Image taken from Charles Carroll, The Negro a Beast
Reading these old racist screeds, it's interesting to note what beliefs they had about science in general. For instance, Professor O.S. Fowler believed in maternal impression:
A woman, some months before the birth of her child, longed for strawberries, which she could not obtain. Fearing that this might mark her child, and having heard that it would be marked where she then touched herself, she touched her hip. Before the child was born she predicted that it would have a mark resembling a strawberry, and be found on its hip, all of which proved to be true
I recall another person discussing the luminiferous aether, which obviously had to exist because how else would light reach Earth? I forget exactly what point he was trying to make, though.
One belief was that if you had some black ancestry, even if you looked pure white, and you married someone who was pure white, your child could be pure black. In fact, it seems to be the case that people believed that eventually, one of your descendants was sure to be pure black, somewhere down the line. There were plays and stories written about such an event: a man, or woman, who has a few drops of black blood in them, has their ancestry revealed when their child turns out to be fully black. One such story, entitled "The Rushing in of Fools", was printed "by request" in the February 14, 1902, issue of the Chicago Tribune. I reprint it here in full:
The Kingston Woman's club was in session and the President leaned back in her chair and sighed with relief as she saw the approach of recess, for she had just won the last of many hard battles and she was a little weary after the fray. During the recess and the musicale which followed, and even as she bade her co-workers good-by, and, entering her carriage, drove slowly home, she still remained quietly thoughtful as if in a dream.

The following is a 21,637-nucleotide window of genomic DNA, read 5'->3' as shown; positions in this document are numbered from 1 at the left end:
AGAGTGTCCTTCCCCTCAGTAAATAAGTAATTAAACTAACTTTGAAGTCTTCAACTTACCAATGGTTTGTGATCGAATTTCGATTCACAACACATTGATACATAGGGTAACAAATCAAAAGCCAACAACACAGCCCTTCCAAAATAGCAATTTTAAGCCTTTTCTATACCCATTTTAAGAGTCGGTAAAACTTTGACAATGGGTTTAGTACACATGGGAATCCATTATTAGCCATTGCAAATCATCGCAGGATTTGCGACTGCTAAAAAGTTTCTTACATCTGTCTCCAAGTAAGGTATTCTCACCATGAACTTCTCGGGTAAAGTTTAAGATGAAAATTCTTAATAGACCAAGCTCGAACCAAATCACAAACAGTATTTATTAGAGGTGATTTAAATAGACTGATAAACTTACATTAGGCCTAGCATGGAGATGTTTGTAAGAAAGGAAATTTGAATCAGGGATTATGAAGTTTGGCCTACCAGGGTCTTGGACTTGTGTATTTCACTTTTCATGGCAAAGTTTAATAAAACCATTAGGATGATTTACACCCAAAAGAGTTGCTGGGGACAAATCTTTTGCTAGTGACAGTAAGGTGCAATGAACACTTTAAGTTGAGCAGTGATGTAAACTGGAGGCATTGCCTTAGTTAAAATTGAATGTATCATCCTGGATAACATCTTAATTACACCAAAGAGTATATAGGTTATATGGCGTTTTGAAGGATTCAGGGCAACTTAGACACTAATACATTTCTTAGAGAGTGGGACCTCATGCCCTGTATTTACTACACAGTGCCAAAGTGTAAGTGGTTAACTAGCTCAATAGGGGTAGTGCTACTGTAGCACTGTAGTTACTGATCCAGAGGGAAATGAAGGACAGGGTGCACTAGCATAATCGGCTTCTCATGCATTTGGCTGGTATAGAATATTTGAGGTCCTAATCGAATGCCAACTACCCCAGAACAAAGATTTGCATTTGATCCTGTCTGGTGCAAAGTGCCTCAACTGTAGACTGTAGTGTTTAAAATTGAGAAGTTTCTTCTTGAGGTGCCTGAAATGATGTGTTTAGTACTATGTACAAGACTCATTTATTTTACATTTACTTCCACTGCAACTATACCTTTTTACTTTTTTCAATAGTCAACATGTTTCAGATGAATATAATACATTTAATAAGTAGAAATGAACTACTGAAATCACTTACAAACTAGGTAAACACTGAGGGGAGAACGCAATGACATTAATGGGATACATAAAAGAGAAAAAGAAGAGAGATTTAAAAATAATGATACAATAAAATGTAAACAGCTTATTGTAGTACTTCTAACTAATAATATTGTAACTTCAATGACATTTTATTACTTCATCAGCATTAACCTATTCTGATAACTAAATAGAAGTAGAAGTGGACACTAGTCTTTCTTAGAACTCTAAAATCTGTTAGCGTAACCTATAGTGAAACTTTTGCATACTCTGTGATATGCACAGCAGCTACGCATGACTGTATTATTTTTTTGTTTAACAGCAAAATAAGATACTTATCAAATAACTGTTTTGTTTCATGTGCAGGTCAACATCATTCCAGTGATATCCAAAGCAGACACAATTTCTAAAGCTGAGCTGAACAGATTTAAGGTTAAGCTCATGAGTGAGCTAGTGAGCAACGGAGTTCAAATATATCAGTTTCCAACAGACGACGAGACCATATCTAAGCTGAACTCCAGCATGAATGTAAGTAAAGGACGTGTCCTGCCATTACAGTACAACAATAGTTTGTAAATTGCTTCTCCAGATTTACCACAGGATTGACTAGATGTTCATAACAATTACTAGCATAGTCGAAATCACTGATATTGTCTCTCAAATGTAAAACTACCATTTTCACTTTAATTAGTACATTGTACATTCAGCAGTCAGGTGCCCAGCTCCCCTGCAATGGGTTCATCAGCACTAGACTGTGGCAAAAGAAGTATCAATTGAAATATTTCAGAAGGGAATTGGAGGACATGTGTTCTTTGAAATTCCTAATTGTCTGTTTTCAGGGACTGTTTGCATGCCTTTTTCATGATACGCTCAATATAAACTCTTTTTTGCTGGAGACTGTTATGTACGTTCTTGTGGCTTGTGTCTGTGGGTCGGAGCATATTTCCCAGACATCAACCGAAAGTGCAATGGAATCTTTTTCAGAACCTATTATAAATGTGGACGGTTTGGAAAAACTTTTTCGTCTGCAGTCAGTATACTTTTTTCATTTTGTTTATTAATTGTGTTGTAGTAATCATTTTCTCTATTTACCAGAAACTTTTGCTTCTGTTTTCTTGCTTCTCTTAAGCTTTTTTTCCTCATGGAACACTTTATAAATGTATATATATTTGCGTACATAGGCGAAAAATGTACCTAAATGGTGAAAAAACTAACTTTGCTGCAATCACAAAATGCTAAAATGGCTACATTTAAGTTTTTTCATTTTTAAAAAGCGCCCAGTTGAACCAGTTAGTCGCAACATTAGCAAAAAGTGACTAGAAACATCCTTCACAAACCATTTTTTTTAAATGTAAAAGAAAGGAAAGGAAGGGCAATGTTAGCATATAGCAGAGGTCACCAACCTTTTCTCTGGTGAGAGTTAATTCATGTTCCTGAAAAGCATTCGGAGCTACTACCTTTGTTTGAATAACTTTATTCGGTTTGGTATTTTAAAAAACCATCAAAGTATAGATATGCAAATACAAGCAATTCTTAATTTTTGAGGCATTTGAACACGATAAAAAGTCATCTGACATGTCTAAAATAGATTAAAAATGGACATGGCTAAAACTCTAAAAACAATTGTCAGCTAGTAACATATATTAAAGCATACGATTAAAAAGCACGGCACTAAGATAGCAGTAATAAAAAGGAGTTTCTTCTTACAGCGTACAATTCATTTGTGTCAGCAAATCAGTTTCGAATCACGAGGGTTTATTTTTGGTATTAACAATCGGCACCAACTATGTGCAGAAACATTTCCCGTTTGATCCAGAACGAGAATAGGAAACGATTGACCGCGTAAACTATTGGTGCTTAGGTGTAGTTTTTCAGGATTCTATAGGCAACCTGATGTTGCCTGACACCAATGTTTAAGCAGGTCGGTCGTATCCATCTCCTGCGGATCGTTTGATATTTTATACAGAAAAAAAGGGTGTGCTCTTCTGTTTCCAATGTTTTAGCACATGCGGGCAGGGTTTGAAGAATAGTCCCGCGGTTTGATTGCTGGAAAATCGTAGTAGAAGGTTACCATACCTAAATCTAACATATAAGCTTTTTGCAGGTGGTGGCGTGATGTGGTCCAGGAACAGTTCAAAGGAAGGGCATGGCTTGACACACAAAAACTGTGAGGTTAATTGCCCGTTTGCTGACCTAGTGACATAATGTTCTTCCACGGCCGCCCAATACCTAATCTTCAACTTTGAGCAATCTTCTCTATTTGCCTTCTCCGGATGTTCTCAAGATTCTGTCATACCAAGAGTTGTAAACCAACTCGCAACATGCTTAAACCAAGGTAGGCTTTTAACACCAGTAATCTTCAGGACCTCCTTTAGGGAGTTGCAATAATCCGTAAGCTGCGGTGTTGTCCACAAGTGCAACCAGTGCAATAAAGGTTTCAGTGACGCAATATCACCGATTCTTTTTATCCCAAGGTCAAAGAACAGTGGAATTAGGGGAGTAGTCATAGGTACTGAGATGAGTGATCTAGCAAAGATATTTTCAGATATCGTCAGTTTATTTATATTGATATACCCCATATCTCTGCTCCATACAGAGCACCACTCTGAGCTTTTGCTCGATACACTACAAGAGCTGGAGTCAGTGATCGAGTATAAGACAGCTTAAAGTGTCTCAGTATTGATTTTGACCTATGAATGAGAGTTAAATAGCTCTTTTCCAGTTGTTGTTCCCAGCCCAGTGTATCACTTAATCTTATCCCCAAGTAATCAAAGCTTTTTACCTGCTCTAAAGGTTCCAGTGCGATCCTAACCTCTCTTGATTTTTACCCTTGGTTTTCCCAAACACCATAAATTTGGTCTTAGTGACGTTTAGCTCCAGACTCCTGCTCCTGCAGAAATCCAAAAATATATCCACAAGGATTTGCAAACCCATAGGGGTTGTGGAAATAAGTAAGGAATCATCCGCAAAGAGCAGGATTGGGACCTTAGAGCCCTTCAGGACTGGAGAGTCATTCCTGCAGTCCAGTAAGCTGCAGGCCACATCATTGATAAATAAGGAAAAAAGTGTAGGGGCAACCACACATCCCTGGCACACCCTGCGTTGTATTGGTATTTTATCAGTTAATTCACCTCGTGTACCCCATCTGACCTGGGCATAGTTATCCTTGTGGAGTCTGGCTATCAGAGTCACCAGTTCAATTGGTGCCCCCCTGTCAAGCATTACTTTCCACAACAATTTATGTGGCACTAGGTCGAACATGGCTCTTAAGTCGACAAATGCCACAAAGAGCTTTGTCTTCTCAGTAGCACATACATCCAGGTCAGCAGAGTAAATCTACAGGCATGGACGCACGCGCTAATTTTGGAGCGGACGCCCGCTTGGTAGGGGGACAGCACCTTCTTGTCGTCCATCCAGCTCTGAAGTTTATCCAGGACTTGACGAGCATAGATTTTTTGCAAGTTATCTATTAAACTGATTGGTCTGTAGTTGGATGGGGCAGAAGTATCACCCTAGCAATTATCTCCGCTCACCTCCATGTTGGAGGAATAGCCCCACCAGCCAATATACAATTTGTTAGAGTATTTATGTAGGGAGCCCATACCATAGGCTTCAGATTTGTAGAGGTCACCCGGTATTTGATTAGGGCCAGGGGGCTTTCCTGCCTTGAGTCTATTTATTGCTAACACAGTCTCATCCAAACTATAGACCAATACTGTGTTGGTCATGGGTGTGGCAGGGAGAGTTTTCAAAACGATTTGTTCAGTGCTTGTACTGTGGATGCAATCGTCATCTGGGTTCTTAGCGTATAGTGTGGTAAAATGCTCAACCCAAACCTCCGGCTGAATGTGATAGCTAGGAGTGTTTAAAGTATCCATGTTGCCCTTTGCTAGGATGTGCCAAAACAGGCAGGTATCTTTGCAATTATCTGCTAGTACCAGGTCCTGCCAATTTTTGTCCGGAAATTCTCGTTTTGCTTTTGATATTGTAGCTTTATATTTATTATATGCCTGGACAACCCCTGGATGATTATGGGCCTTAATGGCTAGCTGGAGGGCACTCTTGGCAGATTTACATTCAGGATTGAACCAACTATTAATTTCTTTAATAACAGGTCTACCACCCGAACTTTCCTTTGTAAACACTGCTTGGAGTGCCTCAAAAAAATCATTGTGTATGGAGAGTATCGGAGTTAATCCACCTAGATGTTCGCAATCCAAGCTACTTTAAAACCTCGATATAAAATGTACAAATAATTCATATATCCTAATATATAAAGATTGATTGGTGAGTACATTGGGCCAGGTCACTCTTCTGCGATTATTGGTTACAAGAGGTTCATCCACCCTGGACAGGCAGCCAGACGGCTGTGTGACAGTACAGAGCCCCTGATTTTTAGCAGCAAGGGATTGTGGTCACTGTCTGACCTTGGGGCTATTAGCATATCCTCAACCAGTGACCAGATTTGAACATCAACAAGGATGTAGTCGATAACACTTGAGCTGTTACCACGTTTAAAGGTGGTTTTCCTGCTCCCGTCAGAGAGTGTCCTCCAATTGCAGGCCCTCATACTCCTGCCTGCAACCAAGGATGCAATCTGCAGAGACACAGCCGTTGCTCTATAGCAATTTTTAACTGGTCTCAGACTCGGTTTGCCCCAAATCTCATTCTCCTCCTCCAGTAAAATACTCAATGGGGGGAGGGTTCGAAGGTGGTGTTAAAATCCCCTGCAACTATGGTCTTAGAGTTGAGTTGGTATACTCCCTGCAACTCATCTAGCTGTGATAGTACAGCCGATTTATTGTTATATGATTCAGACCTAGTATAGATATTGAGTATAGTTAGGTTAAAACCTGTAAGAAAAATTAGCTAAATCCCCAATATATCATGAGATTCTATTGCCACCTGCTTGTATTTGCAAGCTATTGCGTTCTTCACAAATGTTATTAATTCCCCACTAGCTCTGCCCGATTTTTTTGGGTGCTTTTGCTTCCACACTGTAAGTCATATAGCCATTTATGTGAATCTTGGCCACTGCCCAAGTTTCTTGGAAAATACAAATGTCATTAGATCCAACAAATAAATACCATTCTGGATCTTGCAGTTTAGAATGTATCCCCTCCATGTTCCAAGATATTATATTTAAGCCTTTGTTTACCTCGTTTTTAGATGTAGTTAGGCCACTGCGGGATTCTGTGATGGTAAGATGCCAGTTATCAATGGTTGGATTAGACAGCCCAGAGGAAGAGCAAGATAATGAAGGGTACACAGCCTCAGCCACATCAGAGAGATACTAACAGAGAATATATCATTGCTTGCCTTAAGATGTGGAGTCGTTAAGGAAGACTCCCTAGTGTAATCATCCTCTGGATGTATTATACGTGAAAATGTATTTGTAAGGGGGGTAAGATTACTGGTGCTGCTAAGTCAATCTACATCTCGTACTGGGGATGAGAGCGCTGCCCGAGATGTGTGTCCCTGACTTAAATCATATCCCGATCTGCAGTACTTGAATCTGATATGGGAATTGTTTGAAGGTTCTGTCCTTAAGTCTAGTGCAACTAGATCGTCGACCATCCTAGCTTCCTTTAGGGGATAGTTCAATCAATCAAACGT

"I feel so queer—so depressed, and a foreboding of some unknown evil seems to hang over me; yet I know I am right, perfectly right," she mused, as she reached her room and sank into a chair before the fire. "Ah, there's Saville; I will change my gown and have her come up here and we will have a nice long evening together."
She had risen at the sound of opening doors and a merry, soft voice and light footsteps in the hall below. Presently the arrangements for a cozy hour were perfected and the mother and daughter were sitting near the little table, which was supplied to suit the tastes of two dainty, gentle-nurtured women.
"Now I will tell you all about the work done today, as your guest kept you from attending, and I want to talk over some points with you, my darling girlie," began the older woman.
"All right, mamma; I know next to my own silly self that woman's club is the dearest thing on earth to you, but really I was not sorry to be absent from the business and debating session today, for to me it's all tiresome, and I am not a born leader, as you are," returned the pretty, fair girl, with a sunny smile. Her mother sighed.
"No, you are more soft and clinging, and while it is nice to have such an affectionate, dutiful child, still I wish you were more ambitious. Why, at your age I was President of a young ladies' literary society and leader and—"
Chief cook and bottle washer, mamma, dear, in the Kingston Woman's club since its birth, and it does you great credit," interrupted the daughter gayly.
"Yes; I thought today as I sat and looked over the large audience-room and could see the reception-room, the library, the studios, and other apartments between curtains and half-opened doors that it was all different from the little dingy hall where we first met, or even the stuffy old-fashioned parlors we occupied later on. I have worked and thought almost night and day for over twenty years to build up a club that would be a credit to the city and to the sex, and I—"
"And you have succeeded, Mamsie, dear; there isn't a doubt of that—but tell me what was the fight about today?"
"Well, you remember that about a month before you left school I wrote you that I had made the acquaintance of the mistress of that elegant new mansion out in the Lake district, known as Magnolia Grove?"
"Yes, you said they were wealthy, that is, the lady was a widow with a grown son and daughter, that they were from New Orleans, and highly cultured—most desirable acquaintances."
"And so they are; that is, the mother and daughter are simply perfect in appearance and manners; the son is traveling in Europe, but they expect him home in a few weeks, and from the accounts of his standing in social circles over there, especially in Paris, he is a most talented young man. They are all musical and Mrs. Dalrymple does the most exquisite art embroidery and painting. She speaks French, Italian, and German, and reads Greek and Latin, and is an addition that any society might long to gain, and then to think that some of those women who can hardly more than read and write would dare to oppose her name as a member to our club."